[Python-Dev] PEP 471: scandir(fd) and pathlib.Path(name, dir_fd=None)

Victor Stinner victor.stinner at gmail.com
Tue Jul 1 09:44:02 CEST 2014


IMO we must decide if scandir() must support or not file descriptor.
It's an important decision which has an important impact on the API.

To support scandir(fd), the minimum is to store dir_fd in DirEntry:
dir_fd would be None for scandir(str).

scandir(fd) must not close the file descriptor, it should be done by
the caller. Handling the lifetime of the file descriptor is a
difficult problem, it's better to let the user decide how to handle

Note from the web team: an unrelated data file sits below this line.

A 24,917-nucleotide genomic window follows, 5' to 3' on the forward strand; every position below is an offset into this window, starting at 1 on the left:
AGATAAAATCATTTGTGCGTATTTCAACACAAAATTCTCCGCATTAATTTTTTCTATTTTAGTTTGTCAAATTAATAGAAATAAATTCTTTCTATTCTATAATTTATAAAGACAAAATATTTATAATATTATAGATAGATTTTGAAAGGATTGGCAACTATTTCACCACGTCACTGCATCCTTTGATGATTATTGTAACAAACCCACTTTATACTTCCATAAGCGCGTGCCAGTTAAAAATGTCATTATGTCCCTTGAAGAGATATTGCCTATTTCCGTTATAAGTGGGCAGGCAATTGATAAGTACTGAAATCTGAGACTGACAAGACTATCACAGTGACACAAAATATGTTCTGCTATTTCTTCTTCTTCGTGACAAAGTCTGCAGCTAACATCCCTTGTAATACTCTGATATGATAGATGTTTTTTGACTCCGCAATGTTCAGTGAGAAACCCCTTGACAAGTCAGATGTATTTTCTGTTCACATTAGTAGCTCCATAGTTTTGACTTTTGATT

There is the problem of the limit of open file descriptors, usually
1024 but it can be lower. It *can* be an issue for very deep file

If we choose to support scandir(fd), it's probably safer to not use
scandir(fd) by default in os.walk() (use scandir(str) instead), wait
until the feature is well tested, corner cases are well known, etc.

The second step is to enhance pathlib.Path to support an optional file
descriptor. Path already has methods on filenames like chmod(),
exists(), rename(), etc.


fd = os.open(path, os.O_DIRECTORY)
   for entry in os.scandir(fd):
      # ... use entry to benefit of entry cache: is_dir(), lstat_result ...
      path = pathlib.Path(entry.name, dir_fd=entry.dir_fd)
      # ... use path which uses dir_fd ...

Problem: if the path object is stored somewhere and use after the
loop, Path methods will fail because dir_fd was closed. It's even
worse if a new directory uses the same file descriptor :-/ (security
issue, or at least tricky bugs!)


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